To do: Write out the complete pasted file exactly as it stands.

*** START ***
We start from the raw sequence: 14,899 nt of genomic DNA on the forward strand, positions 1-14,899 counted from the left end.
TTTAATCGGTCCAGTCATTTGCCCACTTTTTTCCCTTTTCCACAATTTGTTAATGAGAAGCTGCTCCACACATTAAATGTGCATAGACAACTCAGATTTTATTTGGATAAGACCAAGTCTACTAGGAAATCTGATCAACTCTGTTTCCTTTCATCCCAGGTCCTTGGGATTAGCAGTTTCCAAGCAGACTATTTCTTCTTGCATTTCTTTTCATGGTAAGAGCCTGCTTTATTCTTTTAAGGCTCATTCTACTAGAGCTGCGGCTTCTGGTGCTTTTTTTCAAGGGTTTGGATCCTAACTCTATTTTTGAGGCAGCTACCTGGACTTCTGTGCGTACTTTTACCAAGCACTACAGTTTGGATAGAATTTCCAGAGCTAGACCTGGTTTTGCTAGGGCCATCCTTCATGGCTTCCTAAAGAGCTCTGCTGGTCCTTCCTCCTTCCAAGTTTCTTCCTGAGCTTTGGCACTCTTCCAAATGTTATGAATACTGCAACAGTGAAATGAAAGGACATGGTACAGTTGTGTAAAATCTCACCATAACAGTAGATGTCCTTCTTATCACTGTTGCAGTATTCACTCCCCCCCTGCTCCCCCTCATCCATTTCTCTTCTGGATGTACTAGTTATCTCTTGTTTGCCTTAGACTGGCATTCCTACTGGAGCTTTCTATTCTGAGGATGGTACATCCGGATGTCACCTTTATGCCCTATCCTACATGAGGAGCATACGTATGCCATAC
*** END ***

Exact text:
We start from the raw sequence: 14,899 nt of genomic DNA on the forward strand, positions 1-14,899 counted from the left end.
TTTAATCGGTCCAGTCATTTGCCCACTTTTTTCCCTTTTCCACAATTTGTTAATGAGAAGCTGCTCCACACATTAAATGTGCATAGACAACTCAGATTTTATTTGGATAAGACCAAGTCTACTAGGAAATCTGATCAACTCTGTTTCCTTTCATCCCAGGTCCTTGGGATTAGCAGTTTCCAAGCAGACTATTTCTTCTTGCATTTCTTTTCATGGTAAGAGCCTGCTTTATTCTTTTAAGGCTCATTCTACTAGAGCTGCGGCTTCTGGTGCTTTTTTTCAAGGGTTTGGATCCTAACTCTATTTTTGAGGCAGCTACCTGGACTTCTGTGCGTACTTTTACCAAGCACTACAGTTTGGATAGAATTTCCAGAGCTAGACCTGGTTTTGCTAGGGCCATCCTTCATGGCTTCCTAAAGAGCTCTGCTGGTCCTTCCTCCTTCCAAGTTTCTTCCTGAGCTTTGGCACTCTTCCAAATGTTATGAATACTGCAACAGTGAAATGAAAGGACATGGTACAGTTGTGTAAAATCTCACCATAACAGTAGATGTCCTTCTTATCACTGTTGCAGTATTCACTCCCCCCCTGCTCCCCCTCATCCATTTCTCTTCTGGATGTACTAGTTATCTCTTGTTTGCCTTAGACTGGCATTCCTACTGGAGCTTTCTATTCTGAGGATGGTACATCCGGATGTCACCTTTATGCCCTATCCTACATGAGGAGCATACGTATGCCATAC